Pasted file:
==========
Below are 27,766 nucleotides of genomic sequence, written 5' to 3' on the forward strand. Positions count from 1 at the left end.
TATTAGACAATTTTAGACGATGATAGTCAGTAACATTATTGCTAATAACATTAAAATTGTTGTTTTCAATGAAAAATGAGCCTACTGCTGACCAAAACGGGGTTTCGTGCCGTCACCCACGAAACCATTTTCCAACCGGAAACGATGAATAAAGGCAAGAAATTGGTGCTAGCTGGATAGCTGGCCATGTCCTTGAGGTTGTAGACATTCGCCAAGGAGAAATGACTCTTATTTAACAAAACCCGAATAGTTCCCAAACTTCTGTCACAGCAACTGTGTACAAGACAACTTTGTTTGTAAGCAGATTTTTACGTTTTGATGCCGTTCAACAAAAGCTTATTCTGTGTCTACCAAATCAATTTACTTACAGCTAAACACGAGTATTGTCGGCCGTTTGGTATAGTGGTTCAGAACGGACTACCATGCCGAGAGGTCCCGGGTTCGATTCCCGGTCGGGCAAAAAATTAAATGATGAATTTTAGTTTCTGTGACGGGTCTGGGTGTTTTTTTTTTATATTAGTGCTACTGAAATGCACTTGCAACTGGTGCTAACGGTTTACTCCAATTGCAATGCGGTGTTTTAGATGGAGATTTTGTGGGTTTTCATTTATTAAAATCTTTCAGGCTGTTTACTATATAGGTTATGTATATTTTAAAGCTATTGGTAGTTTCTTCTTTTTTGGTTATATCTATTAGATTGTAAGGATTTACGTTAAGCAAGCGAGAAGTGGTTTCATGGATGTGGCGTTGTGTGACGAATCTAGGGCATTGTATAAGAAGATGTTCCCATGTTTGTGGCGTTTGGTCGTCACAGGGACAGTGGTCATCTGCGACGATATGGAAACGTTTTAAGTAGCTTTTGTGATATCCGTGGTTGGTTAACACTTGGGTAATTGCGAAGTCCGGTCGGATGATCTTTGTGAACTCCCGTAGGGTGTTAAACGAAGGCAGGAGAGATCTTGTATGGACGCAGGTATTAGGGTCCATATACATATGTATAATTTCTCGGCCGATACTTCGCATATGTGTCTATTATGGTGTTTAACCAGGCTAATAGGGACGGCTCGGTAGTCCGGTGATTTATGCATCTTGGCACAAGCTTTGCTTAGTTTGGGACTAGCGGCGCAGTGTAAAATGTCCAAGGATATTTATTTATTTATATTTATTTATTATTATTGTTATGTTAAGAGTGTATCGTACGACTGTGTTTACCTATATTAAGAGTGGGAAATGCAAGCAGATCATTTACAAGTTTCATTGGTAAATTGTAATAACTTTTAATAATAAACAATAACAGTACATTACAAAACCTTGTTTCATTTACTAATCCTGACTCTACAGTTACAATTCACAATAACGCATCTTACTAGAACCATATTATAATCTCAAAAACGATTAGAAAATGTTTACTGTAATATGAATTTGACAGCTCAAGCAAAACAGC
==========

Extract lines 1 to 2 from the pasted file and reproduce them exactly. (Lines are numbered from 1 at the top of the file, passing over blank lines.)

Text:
Below are 27,766 nucleotides of genomic sequence, written 5' to 3' on the forward strand. Positions count from 1 at the left end.
TATTAGACAATTTTAGACGATGATAGTCAGTAACATTATTGCTAATAACATTAAAATTGTTGTTTTCAATGAAAAATGAGCCTACTGCTGACCAAAACGGGGTTTCGTGCCGTCACCCACGAAACCATTTTCCAACCGGAAACGATGAATAAAGGCAAGAAATTGGTGCTAGCTGGATAGCTGGCCATGTCCTTGAGGTTGTAGACATTCGCCAAGGAGAAATGACTCTTATTTAACAAAACCCGAATAGTTCCCAAACTTCTGTCACAGCAACTGTGTACAAGACAACTTTGTTTGTAAGCAGATTTTTACGTTTTGATGCCGTTCAACAAAAGCTTATTCTGTGTCTACCAAATCAATTTACTTACAGCTAAACACGAGTATTGTCGGCCGTTTGGTATAGTGGTTCAGAACGGACTACCATGCCGAGAGGTCCCGGGTTCGATTCCCGGTCGGGCAAAAAATTAAATGATGAATTTTAGTTTCTGTGACGGGTCTGGGTGTTTTTTTTTTATATTAGTGCTACTGAAATGCACTTGCAACTGGTGCTAACGGTTTACTCCAATTGCAATGCGGTGTTTTAGATGGAGATTTTGTGGGTTTTCATTTATTAAAATCTTTCAGGCTGTTTACTATATAGGTTATGTATATTTTAAAGCTATTGGTAGTTTCTTCTTTTTTGGTTATATCTATTAGATTGTAAGGATTTACGTTAAGCAAGCGAGAAGTGGTTTCATGGATGTGGCGTTGTGTGACGAATCTAGGGCATTGTATAAGAAGATGTTCCCATGTTTGTGGCGTTTGGTCGTCACAGGGACAGTGGTCATCTGCGACGATATGGAAACGTTTTAAGTAGCTTTTGTGATATCCGTGGTTGGTTAACACTTGGGTAATTGCGAAGTCCGGTCGGATGATCTTTGTGAACTCCCGTAGGGTGTTAAACGAAGGCAGGAGAGATCTTGTATGGACGCAGGTATTAGGGTCCATATACATATGTATAATTTCTCGGCCGATACTTCGCATATGTGTCTATTATGGTGTTTAACCAGGCTAATAGGGACGGCTCGGTAGTCCGGTGATTTATGCATCTTGGCACAAGCTTTGCTTAGTTTGGGACTAGCGGCGCAGTGTAAAATGTCCAAGGATATTTATTTATTTATATTTATTTATTATTATTGTTATGTTAAGAGTGTATCGTACGACTGTGTTTACCTATATTAAGAGTGGGAAATGCAAGCAGATCATTTACAAGTTTCATTGGTAAATTGTAATAACTTTTAATAATAAACAATAACAGTACATTACAAAACCTTGTTTCATTTACTAATCCTGACTCTACAGTTACAATTCACAATAACGCATCTTACTAGAACCATATTATAATCTCAAAAACGATTAGAAAATGTTTACTGTAATATGAATTTGACAGCTCAAGCAAAACAGC